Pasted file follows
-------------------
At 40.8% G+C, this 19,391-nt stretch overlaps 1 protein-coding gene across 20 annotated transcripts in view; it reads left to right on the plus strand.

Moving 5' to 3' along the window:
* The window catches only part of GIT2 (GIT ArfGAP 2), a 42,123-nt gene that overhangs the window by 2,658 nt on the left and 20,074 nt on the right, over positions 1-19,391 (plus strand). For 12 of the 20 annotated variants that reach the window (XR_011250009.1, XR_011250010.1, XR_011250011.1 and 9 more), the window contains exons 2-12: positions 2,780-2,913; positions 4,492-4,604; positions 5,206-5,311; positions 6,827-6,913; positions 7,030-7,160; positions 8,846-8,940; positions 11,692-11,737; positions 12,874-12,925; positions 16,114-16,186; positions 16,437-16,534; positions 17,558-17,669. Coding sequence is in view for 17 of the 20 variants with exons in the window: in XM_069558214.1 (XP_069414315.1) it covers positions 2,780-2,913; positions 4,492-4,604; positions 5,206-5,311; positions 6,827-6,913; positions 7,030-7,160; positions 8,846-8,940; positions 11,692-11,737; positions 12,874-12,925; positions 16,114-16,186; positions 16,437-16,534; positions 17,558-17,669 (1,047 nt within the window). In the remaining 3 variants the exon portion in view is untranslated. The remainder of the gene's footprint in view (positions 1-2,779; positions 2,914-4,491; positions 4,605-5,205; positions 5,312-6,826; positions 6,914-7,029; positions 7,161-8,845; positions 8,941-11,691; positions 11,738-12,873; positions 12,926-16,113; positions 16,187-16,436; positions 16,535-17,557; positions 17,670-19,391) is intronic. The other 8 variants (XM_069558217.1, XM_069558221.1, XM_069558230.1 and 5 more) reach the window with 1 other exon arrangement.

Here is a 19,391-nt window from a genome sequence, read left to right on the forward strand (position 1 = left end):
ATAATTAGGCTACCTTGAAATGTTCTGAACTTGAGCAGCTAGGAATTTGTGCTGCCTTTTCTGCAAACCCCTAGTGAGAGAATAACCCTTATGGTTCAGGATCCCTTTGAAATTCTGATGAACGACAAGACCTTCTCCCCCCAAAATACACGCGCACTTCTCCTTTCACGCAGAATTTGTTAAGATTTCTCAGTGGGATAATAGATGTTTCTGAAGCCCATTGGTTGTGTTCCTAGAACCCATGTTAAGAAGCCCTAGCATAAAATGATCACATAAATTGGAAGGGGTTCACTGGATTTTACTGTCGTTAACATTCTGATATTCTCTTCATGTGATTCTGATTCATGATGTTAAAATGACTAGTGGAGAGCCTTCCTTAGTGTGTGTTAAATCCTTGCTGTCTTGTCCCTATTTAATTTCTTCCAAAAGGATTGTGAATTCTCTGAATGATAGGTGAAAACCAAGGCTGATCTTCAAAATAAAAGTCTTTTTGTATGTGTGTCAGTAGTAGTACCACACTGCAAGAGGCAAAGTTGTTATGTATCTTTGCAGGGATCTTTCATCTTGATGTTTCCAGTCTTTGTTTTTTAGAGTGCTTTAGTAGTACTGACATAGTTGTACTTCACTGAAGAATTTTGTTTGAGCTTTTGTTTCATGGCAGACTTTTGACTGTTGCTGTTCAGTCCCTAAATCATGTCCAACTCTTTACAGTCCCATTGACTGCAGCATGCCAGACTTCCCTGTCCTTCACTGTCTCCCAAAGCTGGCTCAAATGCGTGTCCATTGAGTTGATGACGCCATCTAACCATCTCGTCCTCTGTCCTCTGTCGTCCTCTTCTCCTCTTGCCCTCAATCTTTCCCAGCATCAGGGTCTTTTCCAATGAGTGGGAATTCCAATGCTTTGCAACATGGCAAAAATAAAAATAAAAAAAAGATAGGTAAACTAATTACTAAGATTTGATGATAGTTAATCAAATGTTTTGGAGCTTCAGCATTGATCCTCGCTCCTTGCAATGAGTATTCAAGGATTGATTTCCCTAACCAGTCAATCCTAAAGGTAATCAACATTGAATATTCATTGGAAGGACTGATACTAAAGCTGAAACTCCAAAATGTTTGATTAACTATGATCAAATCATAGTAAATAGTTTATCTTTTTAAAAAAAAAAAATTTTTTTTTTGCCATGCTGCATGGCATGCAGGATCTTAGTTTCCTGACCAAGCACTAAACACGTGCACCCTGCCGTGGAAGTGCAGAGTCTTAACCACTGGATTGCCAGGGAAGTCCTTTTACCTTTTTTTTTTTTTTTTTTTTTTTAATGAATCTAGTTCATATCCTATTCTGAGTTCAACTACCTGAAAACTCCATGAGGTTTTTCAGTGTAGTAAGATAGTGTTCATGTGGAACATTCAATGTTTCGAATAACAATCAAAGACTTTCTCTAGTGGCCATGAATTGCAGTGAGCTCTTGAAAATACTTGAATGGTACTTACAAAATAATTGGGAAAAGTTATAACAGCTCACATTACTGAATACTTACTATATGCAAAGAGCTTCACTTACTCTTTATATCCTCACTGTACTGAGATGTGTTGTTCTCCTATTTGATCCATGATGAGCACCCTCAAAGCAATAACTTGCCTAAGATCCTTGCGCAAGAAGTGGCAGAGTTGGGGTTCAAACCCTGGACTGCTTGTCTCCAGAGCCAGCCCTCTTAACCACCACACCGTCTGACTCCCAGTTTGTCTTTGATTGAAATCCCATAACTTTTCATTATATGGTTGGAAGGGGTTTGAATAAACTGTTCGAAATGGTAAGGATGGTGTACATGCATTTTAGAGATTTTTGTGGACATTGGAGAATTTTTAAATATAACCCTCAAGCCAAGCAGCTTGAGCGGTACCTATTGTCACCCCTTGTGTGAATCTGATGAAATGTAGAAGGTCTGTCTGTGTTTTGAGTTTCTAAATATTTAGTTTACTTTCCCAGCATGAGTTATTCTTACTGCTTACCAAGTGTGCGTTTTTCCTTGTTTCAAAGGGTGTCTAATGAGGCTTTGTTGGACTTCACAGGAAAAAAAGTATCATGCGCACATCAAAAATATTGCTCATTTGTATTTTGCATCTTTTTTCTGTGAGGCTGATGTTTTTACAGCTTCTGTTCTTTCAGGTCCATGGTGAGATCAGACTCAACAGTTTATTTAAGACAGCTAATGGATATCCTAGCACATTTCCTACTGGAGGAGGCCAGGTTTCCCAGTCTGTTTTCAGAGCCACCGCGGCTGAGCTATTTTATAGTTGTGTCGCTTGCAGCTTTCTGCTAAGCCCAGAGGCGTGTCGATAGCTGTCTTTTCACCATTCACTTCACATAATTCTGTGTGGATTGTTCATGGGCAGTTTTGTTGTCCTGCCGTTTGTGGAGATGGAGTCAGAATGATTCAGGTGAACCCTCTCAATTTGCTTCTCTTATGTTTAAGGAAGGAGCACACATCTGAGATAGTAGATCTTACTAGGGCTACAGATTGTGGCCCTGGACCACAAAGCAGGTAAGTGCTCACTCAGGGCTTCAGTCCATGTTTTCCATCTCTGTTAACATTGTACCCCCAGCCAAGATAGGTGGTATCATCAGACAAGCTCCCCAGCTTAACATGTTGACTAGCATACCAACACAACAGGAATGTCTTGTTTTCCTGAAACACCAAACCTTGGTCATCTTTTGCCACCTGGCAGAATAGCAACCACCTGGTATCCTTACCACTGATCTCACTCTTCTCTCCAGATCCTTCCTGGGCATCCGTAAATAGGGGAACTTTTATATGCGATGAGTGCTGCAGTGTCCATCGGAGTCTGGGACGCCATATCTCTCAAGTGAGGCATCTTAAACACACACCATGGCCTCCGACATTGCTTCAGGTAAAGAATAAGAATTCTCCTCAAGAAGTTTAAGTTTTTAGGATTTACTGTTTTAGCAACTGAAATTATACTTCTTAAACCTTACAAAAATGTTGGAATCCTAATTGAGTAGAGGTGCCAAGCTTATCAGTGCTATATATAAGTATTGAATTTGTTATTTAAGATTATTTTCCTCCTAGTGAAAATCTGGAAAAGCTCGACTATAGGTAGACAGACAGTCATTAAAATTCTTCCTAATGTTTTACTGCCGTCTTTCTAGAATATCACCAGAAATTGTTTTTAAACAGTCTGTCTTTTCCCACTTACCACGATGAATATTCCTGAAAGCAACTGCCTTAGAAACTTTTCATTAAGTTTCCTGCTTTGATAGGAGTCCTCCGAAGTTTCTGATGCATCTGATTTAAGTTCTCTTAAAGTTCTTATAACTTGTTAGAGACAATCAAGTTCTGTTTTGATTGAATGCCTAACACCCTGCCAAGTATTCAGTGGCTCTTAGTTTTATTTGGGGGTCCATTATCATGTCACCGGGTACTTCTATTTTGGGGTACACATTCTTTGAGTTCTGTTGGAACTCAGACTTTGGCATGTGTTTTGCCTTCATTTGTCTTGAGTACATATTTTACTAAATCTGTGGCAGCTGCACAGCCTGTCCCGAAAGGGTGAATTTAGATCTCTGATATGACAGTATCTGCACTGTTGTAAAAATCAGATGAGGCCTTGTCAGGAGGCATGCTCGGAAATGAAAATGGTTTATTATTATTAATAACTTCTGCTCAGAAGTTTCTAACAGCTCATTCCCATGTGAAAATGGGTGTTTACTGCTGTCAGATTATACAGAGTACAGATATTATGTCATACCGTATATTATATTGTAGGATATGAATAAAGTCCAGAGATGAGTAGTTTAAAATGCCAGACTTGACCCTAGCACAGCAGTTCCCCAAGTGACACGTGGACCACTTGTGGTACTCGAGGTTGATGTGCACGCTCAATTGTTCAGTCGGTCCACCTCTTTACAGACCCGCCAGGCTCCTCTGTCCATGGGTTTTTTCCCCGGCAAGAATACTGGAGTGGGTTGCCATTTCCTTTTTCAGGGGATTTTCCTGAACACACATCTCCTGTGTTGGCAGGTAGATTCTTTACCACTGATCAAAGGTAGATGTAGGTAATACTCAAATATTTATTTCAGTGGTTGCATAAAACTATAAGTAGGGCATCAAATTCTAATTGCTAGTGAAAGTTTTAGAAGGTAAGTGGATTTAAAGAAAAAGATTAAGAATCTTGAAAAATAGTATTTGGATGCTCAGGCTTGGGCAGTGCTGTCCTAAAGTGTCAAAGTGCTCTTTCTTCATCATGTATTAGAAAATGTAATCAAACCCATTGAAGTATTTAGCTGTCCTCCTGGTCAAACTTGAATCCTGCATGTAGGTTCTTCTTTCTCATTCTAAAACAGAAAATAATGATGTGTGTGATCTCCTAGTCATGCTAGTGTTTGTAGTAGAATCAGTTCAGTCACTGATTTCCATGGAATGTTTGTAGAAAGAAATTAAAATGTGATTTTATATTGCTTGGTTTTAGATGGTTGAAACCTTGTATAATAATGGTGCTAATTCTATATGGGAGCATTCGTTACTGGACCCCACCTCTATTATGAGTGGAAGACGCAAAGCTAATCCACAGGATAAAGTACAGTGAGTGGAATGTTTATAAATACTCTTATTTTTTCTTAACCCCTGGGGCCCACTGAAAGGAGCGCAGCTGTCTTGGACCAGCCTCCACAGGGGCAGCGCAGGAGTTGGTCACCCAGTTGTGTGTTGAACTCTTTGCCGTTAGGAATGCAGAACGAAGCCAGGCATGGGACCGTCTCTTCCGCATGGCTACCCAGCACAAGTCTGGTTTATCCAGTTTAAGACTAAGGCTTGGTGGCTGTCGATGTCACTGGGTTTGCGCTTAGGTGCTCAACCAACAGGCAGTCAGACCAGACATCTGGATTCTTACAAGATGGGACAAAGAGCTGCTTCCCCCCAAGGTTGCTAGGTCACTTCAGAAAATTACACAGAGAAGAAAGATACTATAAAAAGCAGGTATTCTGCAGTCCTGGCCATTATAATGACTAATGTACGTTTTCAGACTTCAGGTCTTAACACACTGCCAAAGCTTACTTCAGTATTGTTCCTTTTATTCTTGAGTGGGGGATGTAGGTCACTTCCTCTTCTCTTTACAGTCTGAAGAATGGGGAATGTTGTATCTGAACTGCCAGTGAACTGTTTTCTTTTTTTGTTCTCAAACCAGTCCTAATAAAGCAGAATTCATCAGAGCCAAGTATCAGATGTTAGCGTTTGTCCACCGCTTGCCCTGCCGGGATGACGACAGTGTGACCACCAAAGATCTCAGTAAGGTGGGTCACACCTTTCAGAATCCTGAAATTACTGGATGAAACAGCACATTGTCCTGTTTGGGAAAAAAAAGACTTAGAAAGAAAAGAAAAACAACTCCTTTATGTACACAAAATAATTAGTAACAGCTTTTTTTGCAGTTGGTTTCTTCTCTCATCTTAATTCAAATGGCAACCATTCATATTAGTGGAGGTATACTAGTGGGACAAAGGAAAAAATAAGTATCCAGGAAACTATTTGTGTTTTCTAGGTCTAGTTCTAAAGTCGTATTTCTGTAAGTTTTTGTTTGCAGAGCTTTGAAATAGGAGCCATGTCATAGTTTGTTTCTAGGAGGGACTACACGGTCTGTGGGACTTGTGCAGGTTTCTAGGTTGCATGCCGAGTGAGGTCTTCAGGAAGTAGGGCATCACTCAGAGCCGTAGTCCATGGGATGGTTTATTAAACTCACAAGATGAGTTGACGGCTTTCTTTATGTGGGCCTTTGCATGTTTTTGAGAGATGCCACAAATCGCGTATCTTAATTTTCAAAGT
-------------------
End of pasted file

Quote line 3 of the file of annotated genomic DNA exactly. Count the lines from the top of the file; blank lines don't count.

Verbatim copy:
* The window catches only part of GIT2 (GIT ArfGAP 2), a 42,123-nt gene that overhangs the window by 2,658 nt on the left and 20,074 nt on the right, over positions 1-19,391 (plus strand). For 12 of the 20 annotated variants that reach the window (XR_011250009.1, XR_011250010.1, XR_011250011.1 and 9 more), the window contains exons 2-12: positions 2,780-2,913; positions 4,492-4,604; positions 5,206-5,311; positions 6,827-6,913; positions 7,030-7,160; positions 8,846-8,940; positions 11,692-11,737; positions 12,874-12,925; positions 16,114-16,186; positions 16,437-16,534; positions 17,558-17,669. Coding sequence is in view for 17 of the 20 variants with exons in the window: in XM_069558214.1 (XP_069414315.1) it covers positions 2,780-2,913; positions 4,492-4,604; positions 5,206-5,311; positions 6,827-6,913; positions 7,030-7,160; positions 8,846-8,940; positions 11,692-11,737; positions 12,874-12,925; positions 16,114-16,186; positions 16,437-16,534; positions 17,558-17,669 (1,047 nt within the window). In the remaining 3 variants the exon portion in view is untranslated. The remainder of the gene's footprint in view (positions 1-2,779; positions 2,914-4,491; positions 4,605-5,205; positions 5,312-6,826; positions 6,914-7,029; positions 7,161-8,845; positions 8,941-11,691; positions 11,738-12,873; positions 12,926-16,113; positions 16,187-16,436; positions 16,535-17,557; positions 17,670-19,391) is intronic. The other 8 variants (XM_069558217.1, XM_069558221.1, XM_069558230.1 and 5 more) reach the window with 1 other exon arrangement.